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Unlocking the key to opportunity in Ethiopia

An innovative project in Ethiopia is helping children overcome barriers to enter primary school and reach their full potential.


Do you remember when you first learnt how to read? It was like discovering a key that unlocked a whole new world. Suddenly signs could be decoded, books were exciting and letters came to life.

For children in poor and marginalised communities, education is the key that opens up opportunities to help break the cycle of poverty. It leads to an increased ability to earn a living, better health and nutrition, stronger communities and less discrimination. Girls who are educated are less likely to be married early and have children at a young age.

Despite the benefits, there are many barriers to getting an education. It may be living in a remote location, not having the money for books or other school supplies, or having to work in the field or at home for the family.

TEAR Australia's partners implement many projects that seek to open up opportunities for children and young people to access education and reach their full potential.

Child at a Pre-School Class, Ethiopia.

In Ethiopia, TEAR’s partner the Ethiopian Kale Heywet Church (EKHC) has been working for nearly 10 years on an education project designed to reduce the barriers to children entering the education system. 

Children who want to enter the government primary school system in Ethiopia need a basic level of literacy, which excludes many of those who are poor and marginalised, especially in rural areas. These children either don’t engage in school or are only able to enrol when they are much older, missing out on those vital early years of schooling. 

In 2005, TEAR worked alongside EKHC to design a child literacy project aimed at providing a pre-school education for these children, equipping them with basic literacy and numeracy to enter the government school system.

Children at a Pre-School Class, Ethiopia.

The project works through local churches which recruit volunteers who are then trained as education facilitators. The whole community is involved, from parents to community leaders. Strong links with local school principals and government authorities have also been formed.

TEAR Australia’s Phil Lindsay, who visited the project earlier this year, says although the pre-school is run through the church, all community members are welcome to attend. This has transformed relationships between Christians and Muslims in the community. One Muslim leader said: “At first it was a struggle, but through time and understanding now we work together.”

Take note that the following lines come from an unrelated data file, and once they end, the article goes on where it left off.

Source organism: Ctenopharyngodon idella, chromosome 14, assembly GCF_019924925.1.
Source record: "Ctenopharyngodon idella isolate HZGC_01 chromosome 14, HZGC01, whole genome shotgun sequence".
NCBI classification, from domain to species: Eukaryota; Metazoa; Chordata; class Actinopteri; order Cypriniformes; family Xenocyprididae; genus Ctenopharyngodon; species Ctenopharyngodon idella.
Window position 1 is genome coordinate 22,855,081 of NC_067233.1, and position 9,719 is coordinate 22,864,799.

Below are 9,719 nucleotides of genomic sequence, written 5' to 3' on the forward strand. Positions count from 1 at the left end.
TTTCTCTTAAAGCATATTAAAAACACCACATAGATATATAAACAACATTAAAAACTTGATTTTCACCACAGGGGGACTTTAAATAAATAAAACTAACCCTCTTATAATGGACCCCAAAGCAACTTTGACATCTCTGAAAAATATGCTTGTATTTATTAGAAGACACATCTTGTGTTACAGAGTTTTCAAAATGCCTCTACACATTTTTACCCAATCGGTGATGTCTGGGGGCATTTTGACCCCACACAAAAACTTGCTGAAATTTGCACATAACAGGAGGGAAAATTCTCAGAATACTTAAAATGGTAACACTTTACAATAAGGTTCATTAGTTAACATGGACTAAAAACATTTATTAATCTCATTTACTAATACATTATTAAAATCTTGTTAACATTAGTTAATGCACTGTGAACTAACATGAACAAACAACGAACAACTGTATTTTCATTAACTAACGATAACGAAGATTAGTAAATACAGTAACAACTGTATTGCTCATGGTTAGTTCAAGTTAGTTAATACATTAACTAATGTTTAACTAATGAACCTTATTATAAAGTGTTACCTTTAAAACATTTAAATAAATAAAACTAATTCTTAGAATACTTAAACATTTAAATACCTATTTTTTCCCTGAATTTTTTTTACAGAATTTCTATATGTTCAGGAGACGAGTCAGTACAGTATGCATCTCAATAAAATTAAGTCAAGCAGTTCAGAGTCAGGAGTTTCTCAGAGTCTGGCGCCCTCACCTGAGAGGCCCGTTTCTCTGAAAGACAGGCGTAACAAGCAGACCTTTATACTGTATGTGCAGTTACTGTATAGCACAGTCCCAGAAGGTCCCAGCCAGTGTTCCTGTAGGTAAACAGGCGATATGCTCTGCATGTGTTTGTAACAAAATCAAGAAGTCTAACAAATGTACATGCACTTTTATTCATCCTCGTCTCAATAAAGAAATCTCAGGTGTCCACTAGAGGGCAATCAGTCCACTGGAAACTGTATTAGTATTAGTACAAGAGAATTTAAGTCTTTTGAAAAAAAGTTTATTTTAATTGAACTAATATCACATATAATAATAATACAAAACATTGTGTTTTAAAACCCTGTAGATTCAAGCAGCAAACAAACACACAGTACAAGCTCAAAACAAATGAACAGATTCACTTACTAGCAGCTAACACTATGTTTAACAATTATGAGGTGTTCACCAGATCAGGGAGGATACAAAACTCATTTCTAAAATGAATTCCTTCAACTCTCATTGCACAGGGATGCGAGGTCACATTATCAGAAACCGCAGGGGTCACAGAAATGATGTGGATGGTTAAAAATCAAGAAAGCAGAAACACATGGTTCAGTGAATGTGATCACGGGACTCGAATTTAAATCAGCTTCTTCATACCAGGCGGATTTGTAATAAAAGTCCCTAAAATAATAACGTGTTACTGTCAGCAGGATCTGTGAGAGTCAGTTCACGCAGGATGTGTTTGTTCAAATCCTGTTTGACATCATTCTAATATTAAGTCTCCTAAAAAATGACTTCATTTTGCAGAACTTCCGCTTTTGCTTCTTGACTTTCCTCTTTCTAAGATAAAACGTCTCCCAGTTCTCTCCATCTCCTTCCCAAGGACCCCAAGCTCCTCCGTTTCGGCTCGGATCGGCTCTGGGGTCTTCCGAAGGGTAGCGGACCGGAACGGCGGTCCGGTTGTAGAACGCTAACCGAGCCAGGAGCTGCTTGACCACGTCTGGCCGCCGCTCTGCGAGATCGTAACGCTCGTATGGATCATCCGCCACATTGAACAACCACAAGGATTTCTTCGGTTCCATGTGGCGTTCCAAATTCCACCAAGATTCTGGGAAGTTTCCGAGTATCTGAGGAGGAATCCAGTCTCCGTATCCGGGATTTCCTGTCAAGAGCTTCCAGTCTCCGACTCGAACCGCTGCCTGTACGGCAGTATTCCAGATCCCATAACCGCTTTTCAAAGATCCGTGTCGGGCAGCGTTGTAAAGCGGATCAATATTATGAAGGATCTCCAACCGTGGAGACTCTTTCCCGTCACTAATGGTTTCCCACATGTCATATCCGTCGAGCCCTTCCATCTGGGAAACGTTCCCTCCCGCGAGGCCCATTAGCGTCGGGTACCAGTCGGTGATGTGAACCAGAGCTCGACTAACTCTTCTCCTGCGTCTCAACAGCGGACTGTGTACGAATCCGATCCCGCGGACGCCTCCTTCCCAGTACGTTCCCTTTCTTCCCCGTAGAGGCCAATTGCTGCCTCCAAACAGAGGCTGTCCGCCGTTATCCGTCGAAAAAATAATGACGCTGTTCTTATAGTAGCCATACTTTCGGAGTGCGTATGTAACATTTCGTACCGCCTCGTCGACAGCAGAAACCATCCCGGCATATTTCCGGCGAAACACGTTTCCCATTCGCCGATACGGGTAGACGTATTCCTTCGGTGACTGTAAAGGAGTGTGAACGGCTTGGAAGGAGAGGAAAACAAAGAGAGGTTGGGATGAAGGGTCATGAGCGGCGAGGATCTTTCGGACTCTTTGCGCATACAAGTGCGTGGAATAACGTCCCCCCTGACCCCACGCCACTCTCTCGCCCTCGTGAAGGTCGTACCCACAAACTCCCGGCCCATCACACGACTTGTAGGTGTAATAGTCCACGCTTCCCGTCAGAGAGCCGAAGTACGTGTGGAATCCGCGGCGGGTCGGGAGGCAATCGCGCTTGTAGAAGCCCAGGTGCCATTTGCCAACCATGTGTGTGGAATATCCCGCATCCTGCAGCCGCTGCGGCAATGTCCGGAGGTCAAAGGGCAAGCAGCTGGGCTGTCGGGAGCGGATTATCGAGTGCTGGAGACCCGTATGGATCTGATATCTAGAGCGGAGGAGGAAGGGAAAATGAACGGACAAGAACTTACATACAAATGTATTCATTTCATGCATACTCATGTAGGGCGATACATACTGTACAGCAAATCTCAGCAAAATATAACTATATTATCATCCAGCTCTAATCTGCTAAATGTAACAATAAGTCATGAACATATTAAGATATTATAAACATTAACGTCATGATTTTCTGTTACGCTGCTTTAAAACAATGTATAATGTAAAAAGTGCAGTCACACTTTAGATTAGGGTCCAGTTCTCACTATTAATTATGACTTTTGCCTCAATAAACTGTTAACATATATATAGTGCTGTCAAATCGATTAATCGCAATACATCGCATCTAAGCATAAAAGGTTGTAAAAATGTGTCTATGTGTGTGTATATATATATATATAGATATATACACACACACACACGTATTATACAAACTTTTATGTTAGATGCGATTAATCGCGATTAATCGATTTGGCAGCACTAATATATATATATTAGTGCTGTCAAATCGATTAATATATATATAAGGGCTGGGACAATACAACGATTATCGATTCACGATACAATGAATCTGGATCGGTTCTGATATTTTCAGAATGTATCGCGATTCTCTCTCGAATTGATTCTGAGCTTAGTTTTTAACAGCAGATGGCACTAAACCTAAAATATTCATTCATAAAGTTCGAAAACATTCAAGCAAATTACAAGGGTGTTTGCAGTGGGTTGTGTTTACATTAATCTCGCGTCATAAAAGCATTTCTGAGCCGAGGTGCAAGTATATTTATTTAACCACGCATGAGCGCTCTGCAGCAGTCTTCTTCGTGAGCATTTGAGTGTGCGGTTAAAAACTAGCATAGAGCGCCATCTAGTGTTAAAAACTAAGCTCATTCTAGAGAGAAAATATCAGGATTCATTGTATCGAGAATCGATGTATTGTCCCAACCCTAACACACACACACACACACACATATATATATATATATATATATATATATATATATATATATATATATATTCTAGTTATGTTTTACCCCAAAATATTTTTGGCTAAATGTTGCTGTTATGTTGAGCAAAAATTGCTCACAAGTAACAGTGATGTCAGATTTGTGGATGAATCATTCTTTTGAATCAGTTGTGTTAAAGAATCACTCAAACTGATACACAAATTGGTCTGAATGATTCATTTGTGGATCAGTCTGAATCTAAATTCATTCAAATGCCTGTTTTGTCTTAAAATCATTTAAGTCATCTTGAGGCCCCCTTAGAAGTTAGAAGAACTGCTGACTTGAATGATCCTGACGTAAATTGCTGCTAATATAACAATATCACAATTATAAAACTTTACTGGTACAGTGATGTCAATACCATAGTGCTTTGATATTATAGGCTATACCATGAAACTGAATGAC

The project aims to put 50,000 children through pre-school every three years. It has also attracted the attention of the Ethiopian Government, which has seen the benefit of a pre-school education and begun opening government pre-schools in some areas.

Children from a Pre-School Class, Ethiopia.

Phil says that the project has had a significant impact, with many of the children going to EKHC pre-schools thriving academically once they enter the government school system. The children have also been empowered to dream big. Says Phil: “The kids in fairly remote rural areas that I spoke to have fairly high-level ambitions, hopes and dreams as to what they want to do in the future. Many kids have dreams of wanting to be leaders of Ethiopia.”

“We can see the difference between our older children who haven’t had pre-school and our younger ones who do in their academic performance and in their behaviour and attitudes. As mothers we see the fruits of the project at school and at home.”

Mothers in the community also shared their excitement about the project. One said: “Previously we worried about our children’s education. We always talked about the issue. We prayed about the issue. God has answered our prayer. For girls this is a great opportunity. They have equal learning with the boys.”

Another mother said: “We can see the difference between our older children who haven’t had pre-school and our younger ones who do in their academic performance and in their behaviour and attitudes. As mothers we see the fruits of the project at school and at home.”

Did you know?

  • Providing all children with quality basic education could boost annual economic growth by two per cent in low‐income countries.
  • 12 per cent of people could be lifted out of poverty if all students in poor countries had basic reading skills (over 170 million people).
  • Over the past four decades, the global increase in women’s education has prevented more than four million child deaths.
  • One additional school year can increase a woman’s earnings by 10% to 20%.
  • US$1 invested in education and skills = US$10 in economic growth.

Source: http://www.un.org/en/globalissues/children/pdf/educationfirst-facts.pdf

By Caroline Illingworth with Phil Lindsay

Unlocking the key to opportunity in Ethiopia

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